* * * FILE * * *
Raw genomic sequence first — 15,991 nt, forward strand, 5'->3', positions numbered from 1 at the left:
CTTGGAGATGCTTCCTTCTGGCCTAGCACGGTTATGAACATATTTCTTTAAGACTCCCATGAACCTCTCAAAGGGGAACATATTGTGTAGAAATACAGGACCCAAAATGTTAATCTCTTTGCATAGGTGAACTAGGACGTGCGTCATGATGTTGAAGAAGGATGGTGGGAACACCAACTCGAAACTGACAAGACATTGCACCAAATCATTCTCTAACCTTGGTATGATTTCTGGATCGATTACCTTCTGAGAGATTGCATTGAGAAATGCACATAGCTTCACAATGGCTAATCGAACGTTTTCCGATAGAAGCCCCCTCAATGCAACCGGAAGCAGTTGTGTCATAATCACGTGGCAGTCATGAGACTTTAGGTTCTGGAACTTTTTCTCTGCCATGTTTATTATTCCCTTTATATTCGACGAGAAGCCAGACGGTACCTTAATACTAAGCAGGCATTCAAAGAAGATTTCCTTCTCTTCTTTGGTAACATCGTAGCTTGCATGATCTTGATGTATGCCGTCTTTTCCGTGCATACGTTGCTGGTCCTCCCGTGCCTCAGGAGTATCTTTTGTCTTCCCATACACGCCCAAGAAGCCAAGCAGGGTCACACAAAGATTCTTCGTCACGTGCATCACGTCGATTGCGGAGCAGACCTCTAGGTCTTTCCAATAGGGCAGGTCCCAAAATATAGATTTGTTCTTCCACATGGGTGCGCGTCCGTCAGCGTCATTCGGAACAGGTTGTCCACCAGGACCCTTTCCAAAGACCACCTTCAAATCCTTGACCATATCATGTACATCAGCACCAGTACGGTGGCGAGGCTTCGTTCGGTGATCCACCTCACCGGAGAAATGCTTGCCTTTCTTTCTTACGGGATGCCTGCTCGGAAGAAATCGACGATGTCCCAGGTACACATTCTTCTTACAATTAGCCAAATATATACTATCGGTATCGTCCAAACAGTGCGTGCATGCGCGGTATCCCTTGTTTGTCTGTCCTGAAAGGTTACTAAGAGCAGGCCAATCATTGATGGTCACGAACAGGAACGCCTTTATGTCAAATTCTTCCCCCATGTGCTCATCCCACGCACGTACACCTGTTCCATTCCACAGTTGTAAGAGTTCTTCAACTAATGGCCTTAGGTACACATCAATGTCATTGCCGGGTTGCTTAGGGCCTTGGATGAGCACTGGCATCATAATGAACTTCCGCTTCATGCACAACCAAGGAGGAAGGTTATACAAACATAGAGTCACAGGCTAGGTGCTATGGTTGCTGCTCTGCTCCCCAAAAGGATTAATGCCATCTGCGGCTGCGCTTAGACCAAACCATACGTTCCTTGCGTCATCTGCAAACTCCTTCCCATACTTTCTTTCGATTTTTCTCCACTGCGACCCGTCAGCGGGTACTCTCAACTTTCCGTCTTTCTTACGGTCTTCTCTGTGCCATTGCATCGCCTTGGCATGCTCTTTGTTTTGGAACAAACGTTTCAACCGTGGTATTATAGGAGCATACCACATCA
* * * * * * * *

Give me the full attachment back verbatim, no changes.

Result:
Raw genomic sequence first — 15,991 nt, forward strand, 5'->3', positions numbered from 1 at the left:
CTTGGAGATGCTTCCTTCTGGCCTAGCACGGTTATGAACATATTTCTTTAAGACTCCCATGAACCTCTCAAAGGGGAACATATTGTGTAGAAATACAGGACCCAAAATGTTAATCTCTTTGCATAGGTGAACTAGGACGTGCGTCATGATGTTGAAGAAGGATGGTGGGAACACCAACTCGAAACTGACAAGACATTGCACCAAATCATTCTCTAACCTTGGTATGATTTCTGGATCGATTACCTTCTGAGAGATTGCATTGAGAAATGCACATAGCTTCACAATGGCTAATCGAACGTTTTCCGATAGAAGCCCCCTCAATGCAACCGGAAGCAGTTGTGTCATAATCACGTGGCAGTCATGAGACTTTAGGTTCTGGAACTTTTTCTCTGCCATGTTTATTATTCCCTTTATATTCGACGAGAAGCCAGACGGTACCTTAATACTAAGCAGGCATTCAAAGAAGATTTCCTTCTCTTCTTTGGTAACATCGTAGCTTGCATGATCTTGATGTATGCCGTCTTTTCCGTGCATACGTTGCTGGTCCTCCCGTGCCTCAGGAGTATCTTTTGTCTTCCCATACACGCCCAAGAAGCCAAGCAGGGTCACACAAAGATTCTTCGTCACGTGCATCACGTCGATTGCGGAGCAGACCTCTAGGTCTTTCCAATAGGGCAGGTCCCAAAATATAGATTTGTTCTTCCACATGGGTGCGCGTCCGTCAGCGTCATTCGGAACAGGTTGTCCACCAGGACCCTTTCCAAAGACCACCTTCAAATCCTTGACCATATCATGTACATCAGCACCAGTACGGTGGCGAGGCTTCGTTCGGTGATCCACCTCACCGGAGAAATGCTTGCCTTTCTTTCTTACGGGATGCCTGCTCGGAAGAAATCGACGATGTCCCAGGTACACATTCTTCTTACAATTAGCCAAATATATACTATCGGTATCGTCCAAACAGTGCGTGCATGCGCGGTATCCCTTGTTTGTCTGTCCTGAAAGGTTACTAAGAGCAGGCCAATCATTGATGGTCACGAACAGGAACGCCTTTATGTCAAATTCTTCCCCCATGTGCTCATCCCACGCACGTACACCTGTTCCATTCCACAGTTGTAAGAGTTCTTCAACTAATGGCCTTAGGTACACATCAATGTCATTGCCGGGTTGCTTAGGGCCTTGGATGAGCACTGGCATCATAATGAACTTCCGCTTCATGCACAACCAAGGAGGAAGGTTATACAAACATAGAGTCACAGGCTAGGTGCTATGGTTGCTGCTCTGCTCCCCAAAAGGATTAATGCCATCTGCGGCTGCGCTTAGACCAAACCATACGTTCCTTGCGTCATCTGCAAACTCCTTCCCATACTTTCTTTCGATTTTTCTCCACTGCGACCCGTCAGCGGGTACTCTCAACTTTCCGTCTTTCTTACGGTCTTCTCTGTGCCATTGCATCGCCTTGGCATGCTCTTTGTTTTGGAACAAACGTTTCAACCGTGGTATTATAGGAGCATACCACATCA